- About 793 million people are undernourished globally, down 167 million over the last decade, and 216 million less than in 1990–92. The decline is more pronounced in developing regions, despite significant population growth. In recent years, progress has been hindered by slower and less inclusive economic growth as well as political instability in some developing regions, such as Central Africa and western Asia.
- The year 2015 marks the end of the monitoring period for the Millennium Development Goal targets. For the developing regions as a whole, the share of undernourished people in the total population has decreased from 23.3 percent in 1990–92 to 12.9 per cent. Some regions, such as Latin America, the east and south-eastern regions of Asia, the Caucasus and Central Asia, and the northern and western regions of Africa have made fast progress. Progress was also recorded in southern Asia, Oceania, the Caribbean and southern and eastern Africa, but at too slow a pace to reach the MDG 1c target of halving the proportion of the chronically undernourished.
- A total of 72 developing countries out of 129, or more than half the countries monitored, have reached the MDG 1c hunger target. Most enjoyed stable political conditions and economic growth, often accompanied by social protection policies targeted at vulnerable population groups.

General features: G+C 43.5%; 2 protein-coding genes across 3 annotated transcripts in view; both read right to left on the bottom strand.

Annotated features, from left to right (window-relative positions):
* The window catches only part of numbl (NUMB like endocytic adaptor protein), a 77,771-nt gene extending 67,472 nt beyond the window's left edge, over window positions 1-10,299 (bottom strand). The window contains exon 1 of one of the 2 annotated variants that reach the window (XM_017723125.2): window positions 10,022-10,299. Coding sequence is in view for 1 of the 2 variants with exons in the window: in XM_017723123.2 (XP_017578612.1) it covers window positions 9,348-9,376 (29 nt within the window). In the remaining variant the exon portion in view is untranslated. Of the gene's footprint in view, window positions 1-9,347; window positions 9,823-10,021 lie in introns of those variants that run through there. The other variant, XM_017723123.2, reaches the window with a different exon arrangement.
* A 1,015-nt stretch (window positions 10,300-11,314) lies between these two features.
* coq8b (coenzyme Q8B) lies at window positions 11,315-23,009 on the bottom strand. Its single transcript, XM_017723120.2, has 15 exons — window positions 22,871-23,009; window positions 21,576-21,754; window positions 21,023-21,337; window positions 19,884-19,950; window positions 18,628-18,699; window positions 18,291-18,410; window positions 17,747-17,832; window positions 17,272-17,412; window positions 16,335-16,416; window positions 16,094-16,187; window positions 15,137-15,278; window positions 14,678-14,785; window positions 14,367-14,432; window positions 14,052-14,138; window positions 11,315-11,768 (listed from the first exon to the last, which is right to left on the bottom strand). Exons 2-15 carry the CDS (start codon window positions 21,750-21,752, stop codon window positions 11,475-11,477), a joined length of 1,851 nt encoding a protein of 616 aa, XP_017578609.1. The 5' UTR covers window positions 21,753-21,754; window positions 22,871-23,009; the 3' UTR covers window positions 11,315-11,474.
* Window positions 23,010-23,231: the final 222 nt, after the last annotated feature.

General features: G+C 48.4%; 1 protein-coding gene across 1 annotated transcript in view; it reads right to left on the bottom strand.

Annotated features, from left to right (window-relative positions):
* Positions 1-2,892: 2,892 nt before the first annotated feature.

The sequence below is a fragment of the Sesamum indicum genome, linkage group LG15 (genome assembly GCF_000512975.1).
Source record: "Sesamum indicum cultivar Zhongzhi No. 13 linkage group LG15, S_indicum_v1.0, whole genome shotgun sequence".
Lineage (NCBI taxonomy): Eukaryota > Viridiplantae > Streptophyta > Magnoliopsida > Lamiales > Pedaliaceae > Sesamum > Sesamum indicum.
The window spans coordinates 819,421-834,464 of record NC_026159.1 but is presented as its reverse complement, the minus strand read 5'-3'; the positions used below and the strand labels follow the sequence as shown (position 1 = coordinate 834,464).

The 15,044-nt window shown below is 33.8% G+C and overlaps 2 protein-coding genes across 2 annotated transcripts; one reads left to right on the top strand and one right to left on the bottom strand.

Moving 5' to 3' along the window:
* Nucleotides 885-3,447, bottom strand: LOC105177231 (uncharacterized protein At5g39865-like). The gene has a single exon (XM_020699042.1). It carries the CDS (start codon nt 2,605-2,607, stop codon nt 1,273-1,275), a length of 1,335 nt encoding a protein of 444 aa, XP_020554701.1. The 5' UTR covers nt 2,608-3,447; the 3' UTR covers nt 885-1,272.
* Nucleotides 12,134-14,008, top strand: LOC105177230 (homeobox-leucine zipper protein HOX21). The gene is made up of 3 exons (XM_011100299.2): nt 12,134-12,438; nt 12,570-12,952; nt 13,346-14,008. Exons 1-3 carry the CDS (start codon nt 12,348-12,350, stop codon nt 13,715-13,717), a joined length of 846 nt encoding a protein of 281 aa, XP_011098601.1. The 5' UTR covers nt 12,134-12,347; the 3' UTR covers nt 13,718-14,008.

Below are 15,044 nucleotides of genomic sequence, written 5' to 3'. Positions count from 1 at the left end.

- For the developing regions as a whole, the two indicators of MDG 1c – the prevalence of undernourishment and the proportion of underweight children under 5 years of age – have both declined. In some regions, including western Africa, south-eastern Asia and South America, undernourishment declined faster than the rate for child underweight, suggesting room for improving the quality of diets, hygiene conditions and access to clean water, particularly for poorer population groups.
- Economic growth is a key success factor for reducing undernourishment, but it has to be inclusive and provide opportunities for improving the livelihoods of the poor. Enhancing the productivity and incomes of smallholder family farmers is key to progress.
- Social protection systems have been critical in fostering progress towards the MDG 1 hunger and poverty targets in a number of developing countries. Social protection directly contributes to the reduction of poverty, hunger and malnutrition by promoting income security and access to better nutrition, health care and education. By improving human capacities and mitigating the impacts of shocks, social protection fosters the ability of the poor to participate in growth through better access to employment.
- In many countries that have failed to reach the international hunger targets, natural and human-induced disasters or political instability have resulted in protracted crises with increased vulnerability and food insecurity of large parts of the population. In such contexts, measures to protect vulnerable population groups and improve livelihoods have been difficult to implement or ineffective.